ALASA (Airborne Launch Assist Space Access) program was innovative concept of injecting small satellites into orbit with cost under $1 million with launch vehicle similar to antisatellite missile carried by F15E fighter. Unfortunately “is” suddenly became “was”.
DARPA announced on their website about suspending ALASA program. According to official statement:
“As of November 2015, DARPA had conducted four subscale static tests of the propulsion system on test stands. These tests were anomalous and pointed to the need for additional tests as part of refining the engine design and assessing the viability of the mix for use as a safe monopropellant.
DARPA believes that understanding how to use NA7 monopropellant safely could open up groundbreaking capabilities across diverse space- and non-space-related fields. To accelerate progress towards this goal, DARPA in November 2015 ceased development of the ALASA launch vehicle technology demonstrator and is focusing on monopropellant safety testing and certification.”
This fragment is referring to innovative monopropellant consisting acetylene and nitrous oxide; it basically means that rocket could be designed without need of separate tanks. Boeing design was officially accepted in 2014 (You can read whole ALASA history here) and it seems that is not meeting DARPA demands after one year of further development. Monopropellant is going to be developed in future. Main reason of decision of developing ALASA was innovative fueling system and now it seems that it will bury whole project. Fact that whole concept of vehicle was generally correct will not probably change it.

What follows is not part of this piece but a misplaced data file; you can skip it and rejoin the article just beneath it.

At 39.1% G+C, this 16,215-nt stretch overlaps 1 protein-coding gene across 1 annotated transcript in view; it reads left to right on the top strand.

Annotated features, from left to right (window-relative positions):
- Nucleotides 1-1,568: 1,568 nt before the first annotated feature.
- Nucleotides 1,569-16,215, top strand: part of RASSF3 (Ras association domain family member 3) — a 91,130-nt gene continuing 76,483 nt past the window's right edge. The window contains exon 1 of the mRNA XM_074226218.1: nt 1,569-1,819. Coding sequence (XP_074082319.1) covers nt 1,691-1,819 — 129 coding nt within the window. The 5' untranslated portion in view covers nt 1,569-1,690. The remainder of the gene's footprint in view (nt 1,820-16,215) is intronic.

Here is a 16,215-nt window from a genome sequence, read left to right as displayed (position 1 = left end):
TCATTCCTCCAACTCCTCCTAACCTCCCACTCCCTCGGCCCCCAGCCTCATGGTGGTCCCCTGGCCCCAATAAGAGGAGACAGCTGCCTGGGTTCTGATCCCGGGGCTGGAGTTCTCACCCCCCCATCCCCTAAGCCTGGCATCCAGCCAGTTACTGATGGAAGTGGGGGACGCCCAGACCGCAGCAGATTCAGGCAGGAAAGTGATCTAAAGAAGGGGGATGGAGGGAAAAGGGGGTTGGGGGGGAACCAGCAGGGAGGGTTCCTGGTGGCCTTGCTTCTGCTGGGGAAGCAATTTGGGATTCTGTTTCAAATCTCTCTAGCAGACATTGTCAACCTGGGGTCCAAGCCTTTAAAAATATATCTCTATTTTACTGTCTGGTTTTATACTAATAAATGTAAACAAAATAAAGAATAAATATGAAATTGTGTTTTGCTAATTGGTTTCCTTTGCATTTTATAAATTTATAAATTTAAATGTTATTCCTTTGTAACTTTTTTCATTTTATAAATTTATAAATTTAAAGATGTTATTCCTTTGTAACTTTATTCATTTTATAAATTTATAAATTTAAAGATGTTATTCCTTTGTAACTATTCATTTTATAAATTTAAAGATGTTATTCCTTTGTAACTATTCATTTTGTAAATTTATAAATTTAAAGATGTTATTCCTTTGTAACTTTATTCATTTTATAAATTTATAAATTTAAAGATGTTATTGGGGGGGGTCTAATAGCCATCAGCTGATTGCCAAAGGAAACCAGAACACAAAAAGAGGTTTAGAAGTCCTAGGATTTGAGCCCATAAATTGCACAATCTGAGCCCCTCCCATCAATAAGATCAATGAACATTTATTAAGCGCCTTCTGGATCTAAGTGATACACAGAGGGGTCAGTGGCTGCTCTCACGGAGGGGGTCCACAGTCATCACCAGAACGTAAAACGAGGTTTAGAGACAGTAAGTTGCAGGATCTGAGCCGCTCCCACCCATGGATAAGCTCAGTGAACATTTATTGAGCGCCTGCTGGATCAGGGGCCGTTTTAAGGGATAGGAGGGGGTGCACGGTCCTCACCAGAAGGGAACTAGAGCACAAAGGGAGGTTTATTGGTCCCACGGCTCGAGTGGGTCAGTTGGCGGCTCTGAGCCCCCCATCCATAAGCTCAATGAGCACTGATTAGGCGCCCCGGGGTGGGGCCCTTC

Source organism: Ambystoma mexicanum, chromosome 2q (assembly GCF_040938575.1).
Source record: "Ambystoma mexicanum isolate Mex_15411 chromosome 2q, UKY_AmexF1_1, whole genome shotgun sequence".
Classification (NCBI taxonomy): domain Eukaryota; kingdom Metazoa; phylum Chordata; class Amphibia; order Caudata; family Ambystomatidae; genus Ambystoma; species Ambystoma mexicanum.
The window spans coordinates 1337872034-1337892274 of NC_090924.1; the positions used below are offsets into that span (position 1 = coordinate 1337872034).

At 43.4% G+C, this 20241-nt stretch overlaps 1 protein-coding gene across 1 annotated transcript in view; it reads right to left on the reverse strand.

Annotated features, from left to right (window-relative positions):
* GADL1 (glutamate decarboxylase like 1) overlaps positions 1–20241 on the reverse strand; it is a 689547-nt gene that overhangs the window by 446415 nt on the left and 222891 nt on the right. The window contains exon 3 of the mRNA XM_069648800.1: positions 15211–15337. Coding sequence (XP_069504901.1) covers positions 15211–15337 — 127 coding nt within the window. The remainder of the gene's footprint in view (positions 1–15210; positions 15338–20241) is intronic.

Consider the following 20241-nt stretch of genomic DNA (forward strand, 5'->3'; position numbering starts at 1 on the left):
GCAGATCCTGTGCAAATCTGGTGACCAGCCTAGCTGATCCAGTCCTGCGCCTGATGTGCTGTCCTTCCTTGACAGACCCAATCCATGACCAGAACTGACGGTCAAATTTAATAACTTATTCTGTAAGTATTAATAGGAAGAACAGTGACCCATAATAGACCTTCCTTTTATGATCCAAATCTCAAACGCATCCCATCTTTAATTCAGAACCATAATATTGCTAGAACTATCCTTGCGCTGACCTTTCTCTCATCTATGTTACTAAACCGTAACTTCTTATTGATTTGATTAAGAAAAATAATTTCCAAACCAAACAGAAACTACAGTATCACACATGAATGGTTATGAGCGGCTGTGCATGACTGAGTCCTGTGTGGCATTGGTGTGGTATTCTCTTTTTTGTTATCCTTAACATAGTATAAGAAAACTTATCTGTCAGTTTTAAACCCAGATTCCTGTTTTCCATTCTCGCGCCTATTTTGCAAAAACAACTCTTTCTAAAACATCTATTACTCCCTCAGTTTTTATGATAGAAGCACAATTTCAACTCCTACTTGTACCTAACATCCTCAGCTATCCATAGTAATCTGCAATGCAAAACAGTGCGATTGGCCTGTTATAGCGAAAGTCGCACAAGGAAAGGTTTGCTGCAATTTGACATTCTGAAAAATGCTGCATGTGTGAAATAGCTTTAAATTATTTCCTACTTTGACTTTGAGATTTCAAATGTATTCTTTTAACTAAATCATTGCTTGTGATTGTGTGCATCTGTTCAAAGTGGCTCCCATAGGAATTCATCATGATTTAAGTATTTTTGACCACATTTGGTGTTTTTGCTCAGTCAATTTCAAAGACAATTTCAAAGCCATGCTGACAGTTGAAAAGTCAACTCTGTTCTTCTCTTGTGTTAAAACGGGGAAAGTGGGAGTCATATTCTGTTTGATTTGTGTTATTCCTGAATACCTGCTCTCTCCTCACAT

DARPA is considering commercial sector as source of new, less expensive and more flexible launch system:
“Moreover, recognizing that the commercial sector has made significant strides in low-cost, flexible access to space in the past few years, DARPA is reassessing the emerging capabilities of commercial small-satellite launch providers. The Agency will consider opportunities to partner with providers seeking appropriate payloads for rapid, affordable access to space.”
It is naturally that military is cooperating commercial industry. It is strange because such solutions were ready in nineties for example Pegasus rocket (described here), but military was not interested in adopting it to their purposes. We are only possessing hope that DARPA is not counting on ULA free-of-charge (appropriate post here) Cubesat program…
It is sad that ambition project, which could be really new quality in launching small satellites, was put into shelf without particular good reason. Problems with propulsion with such innovative fuel should not surprise. Hopefully further development of monopropellant and possible giving access to the results of researches to other companies will eventually result in more interesting (for DARPA) concepts of affordable launch system.